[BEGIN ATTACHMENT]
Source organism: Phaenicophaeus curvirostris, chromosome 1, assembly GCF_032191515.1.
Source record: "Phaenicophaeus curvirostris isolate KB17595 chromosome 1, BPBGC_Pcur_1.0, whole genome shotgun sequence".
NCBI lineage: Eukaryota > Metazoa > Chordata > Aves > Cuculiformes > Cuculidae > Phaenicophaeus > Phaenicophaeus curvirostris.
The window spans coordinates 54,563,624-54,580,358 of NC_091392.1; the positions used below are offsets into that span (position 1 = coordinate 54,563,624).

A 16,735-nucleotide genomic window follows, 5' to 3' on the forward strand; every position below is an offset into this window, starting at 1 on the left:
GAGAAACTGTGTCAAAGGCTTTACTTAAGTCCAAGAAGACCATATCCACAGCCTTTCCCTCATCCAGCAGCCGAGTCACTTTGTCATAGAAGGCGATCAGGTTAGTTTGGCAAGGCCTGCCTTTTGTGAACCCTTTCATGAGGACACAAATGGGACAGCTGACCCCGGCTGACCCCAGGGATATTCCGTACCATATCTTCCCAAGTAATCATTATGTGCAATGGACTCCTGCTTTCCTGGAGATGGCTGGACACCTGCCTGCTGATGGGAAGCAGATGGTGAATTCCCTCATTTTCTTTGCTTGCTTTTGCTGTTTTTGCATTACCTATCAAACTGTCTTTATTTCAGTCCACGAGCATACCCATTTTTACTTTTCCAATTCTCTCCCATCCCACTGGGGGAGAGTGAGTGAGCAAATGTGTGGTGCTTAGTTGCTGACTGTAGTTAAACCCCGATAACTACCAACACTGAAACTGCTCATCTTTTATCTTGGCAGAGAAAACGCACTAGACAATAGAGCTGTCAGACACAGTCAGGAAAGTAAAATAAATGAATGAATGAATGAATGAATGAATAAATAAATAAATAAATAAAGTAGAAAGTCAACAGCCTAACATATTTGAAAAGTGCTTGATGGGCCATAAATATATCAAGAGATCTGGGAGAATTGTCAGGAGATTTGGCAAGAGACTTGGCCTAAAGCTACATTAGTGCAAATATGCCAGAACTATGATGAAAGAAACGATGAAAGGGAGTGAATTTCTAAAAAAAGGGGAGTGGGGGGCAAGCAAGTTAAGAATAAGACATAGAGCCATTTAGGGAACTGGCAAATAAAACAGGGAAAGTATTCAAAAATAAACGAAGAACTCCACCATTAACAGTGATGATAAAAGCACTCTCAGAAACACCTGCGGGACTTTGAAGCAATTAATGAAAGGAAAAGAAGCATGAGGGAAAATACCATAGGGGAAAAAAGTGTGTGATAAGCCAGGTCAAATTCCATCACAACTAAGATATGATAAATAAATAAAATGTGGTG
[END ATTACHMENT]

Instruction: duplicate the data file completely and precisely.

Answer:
Source organism: Phaenicophaeus curvirostris, chromosome 1, assembly GCF_032191515.1.
Source record: "Phaenicophaeus curvirostris isolate KB17595 chromosome 1, BPBGC_Pcur_1.0, whole genome shotgun sequence".
NCBI lineage: Eukaryota > Metazoa > Chordata > Aves > Cuculiformes > Cuculidae > Phaenicophaeus > Phaenicophaeus curvirostris.
The window spans coordinates 54,563,624-54,580,358 of NC_091392.1; the positions used below are offsets into that span (position 1 = coordinate 54,563,624).

A 16,735-nucleotide genomic window follows, 5' to 3' on the forward strand; every position below is an offset into this window, starting at 1 on the left:
GAGAAACTGTGTCAAAGGCTTTACTTAAGTCCAAGAAGACCATATCCACAGCCTTTCCCTCATCCAGCAGCCGAGTCACTTTGTCATAGAAGGCGATCAGGTTAGTTTGGCAAGGCCTGCCTTTTGTGAACCCTTTCATGAGGACACAAATGGGACAGCTGACCCCGGCTGACCCCAGGGATATTCCGTACCATATCTTCCCAAGTAATCATTATGTGCAATGGACTCCTGCTTTCCTGGAGATGGCTGGACACCTGCCTGCTGATGGGAAGCAGATGGTGAATTCCCTCATTTTCTTTGCTTGCTTTTGCTGTTTTTGCATTACCTATCAAACTGTCTTTATTTCAGTCCACGAGCATACCCATTTTTACTTTTCCAATTCTCTCCCATCCCACTGGGGGAGAGTGAGTGAGCAAATGTGTGGTGCTTAGTTGCTGACTGTAGTTAAACCCCGATAACTACCAACACTGAAACTGCTCATCTTTTATCTTGGCAGAGAAAACGCACTAGACAATAGAGCTGTCAGACACAGTCAGGAAAGTAAAATAAATGAATGAATGAATGAATGAATGAATAAATAAATAAATAAATAAAGTAGAAAGTCAACAGCCTAACATATTTGAAAAGTGCTTGATGGGCCATAAATATATCAAGAGATCTGGGAGAATTGTCAGGAGATTTGGCAAGAGACTTGGCCTAAAGCTACATTAGTGCAAATATGCCAGAACTATGATGAAAGAAACGATGAAAGGGAGTGAATTTCTAAAAAAAGGGGAGTGGGGGGCAAGCAAGTTAAGAATAAGACATAGAGCCATTTAGGGAACTGGCAAATAAAACAGGGAAAGTATTCAAAAATAAACGAAGAACTCCACCATTAACAGTGATGATAAAAGCACTCTCAGAAACACCTGCGGGACTTTGAAGCAATTAATGAAAGGAAAAGAAGCATGAGGGAAAATACCATAGGGGAAAAAAGTGTGTGATAAGCCAGGTCAAATTCCATCACAACTAAGATATGATAAATAAATAAAATGTGGTG